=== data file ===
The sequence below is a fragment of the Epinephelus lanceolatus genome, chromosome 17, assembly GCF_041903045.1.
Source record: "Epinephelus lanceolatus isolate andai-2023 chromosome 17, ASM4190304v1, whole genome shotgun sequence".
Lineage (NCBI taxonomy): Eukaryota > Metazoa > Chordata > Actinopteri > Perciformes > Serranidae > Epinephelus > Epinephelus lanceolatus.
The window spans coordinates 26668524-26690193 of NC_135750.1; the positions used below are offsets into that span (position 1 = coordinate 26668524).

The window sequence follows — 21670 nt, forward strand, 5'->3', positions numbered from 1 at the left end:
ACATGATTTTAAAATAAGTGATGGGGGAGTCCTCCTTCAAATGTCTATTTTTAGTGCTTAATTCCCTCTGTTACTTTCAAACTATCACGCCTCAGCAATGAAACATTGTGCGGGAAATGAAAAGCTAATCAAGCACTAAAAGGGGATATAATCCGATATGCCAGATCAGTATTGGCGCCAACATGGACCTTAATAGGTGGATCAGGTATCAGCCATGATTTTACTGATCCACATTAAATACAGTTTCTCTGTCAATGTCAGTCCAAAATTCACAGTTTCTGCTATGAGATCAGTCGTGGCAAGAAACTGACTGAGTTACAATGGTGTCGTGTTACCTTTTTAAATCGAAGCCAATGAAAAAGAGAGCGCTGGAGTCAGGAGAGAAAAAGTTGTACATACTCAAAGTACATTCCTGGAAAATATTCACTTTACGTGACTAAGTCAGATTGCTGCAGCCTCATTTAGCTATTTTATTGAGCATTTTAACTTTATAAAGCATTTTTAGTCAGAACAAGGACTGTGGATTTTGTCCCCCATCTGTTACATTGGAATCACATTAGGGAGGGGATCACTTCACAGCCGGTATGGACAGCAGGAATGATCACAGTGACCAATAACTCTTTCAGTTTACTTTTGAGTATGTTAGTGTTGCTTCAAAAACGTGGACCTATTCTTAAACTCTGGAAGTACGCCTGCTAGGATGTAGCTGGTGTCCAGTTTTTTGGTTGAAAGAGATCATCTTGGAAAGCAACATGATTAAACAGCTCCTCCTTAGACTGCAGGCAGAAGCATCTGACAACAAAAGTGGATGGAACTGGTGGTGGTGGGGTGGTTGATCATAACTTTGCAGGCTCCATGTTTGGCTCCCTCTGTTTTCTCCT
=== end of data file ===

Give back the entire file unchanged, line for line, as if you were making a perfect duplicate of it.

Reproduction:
The sequence below is a fragment of the Epinephelus lanceolatus genome, chromosome 17, assembly GCF_041903045.1.
Source record: "Epinephelus lanceolatus isolate andai-2023 chromosome 17, ASM4190304v1, whole genome shotgun sequence".
Lineage (NCBI taxonomy): Eukaryota > Metazoa > Chordata > Actinopteri > Perciformes > Serranidae > Epinephelus > Epinephelus lanceolatus.
The window spans coordinates 26668524-26690193 of NC_135750.1; the positions used below are offsets into that span (position 1 = coordinate 26668524).

The window sequence follows — 21670 nt, forward strand, 5'->3', positions numbered from 1 at the left end:
ACATGATTTTAAAATAAGTGATGGGGGAGTCCTCCTTCAAATGTCTATTTTTAGTGCTTAATTCCCTCTGTTACTTTCAAACTATCACGCCTCAGCAATGAAACATTGTGCGGGAAATGAAAAGCTAATCAAGCACTAAAAGGGGATATAATCCGATATGCCAGATCAGTATTGGCGCCAACATGGACCTTAATAGGTGGATCAGGTATCAGCCATGATTTTACTGATCCACATTAAATACAGTTTCTCTGTCAATGTCAGTCCAAAATTCACAGTTTCTGCTATGAGATCAGTCGTGGCAAGAAACTGACTGAGTTACAATGGTGTCGTGTTACCTTTTTAAATCGAAGCCAATGAAAAAGAGAGCGCTGGAGTCAGGAGAGAAAAAGTTGTACATACTCAAAGTACATTCCTGGAAAATATTCACTTTACGTGACTAAGTCAGATTGCTGCAGCCTCATTTAGCTATTTTATTGAGCATTTTAACTTTATAAAGCATTTTTAGTCAGAACAAGGACTGTGGATTTTGTCCCCCATCTGTTACATTGGAATCACATTAGGGAGGGGATCACTTCACAGCCGGTATGGACAGCAGGAATGATCACAGTGACCAATAACTCTTTCAGTTTACTTTTGAGTATGTTAGTGTTGCTTCAAAAACGTGGACCTATTCTTAAACTCTGGAAGTACGCCTGCTAGGATGTAGCTGGTGTCCAGTTTTTTGGTTGAAAGAGATCATCTTGGAAAGCAACATGATTAAACAGCTCCTCCTTAGACTGCAGGCAGAAGCATCTGACAACAAAAGTGGATGGAACTGGTGGTGGTGGGGTGGTTGATCATAACTTTGCAGGCTCCATGTTTGGCTCCCTCTGTTTTCTCCT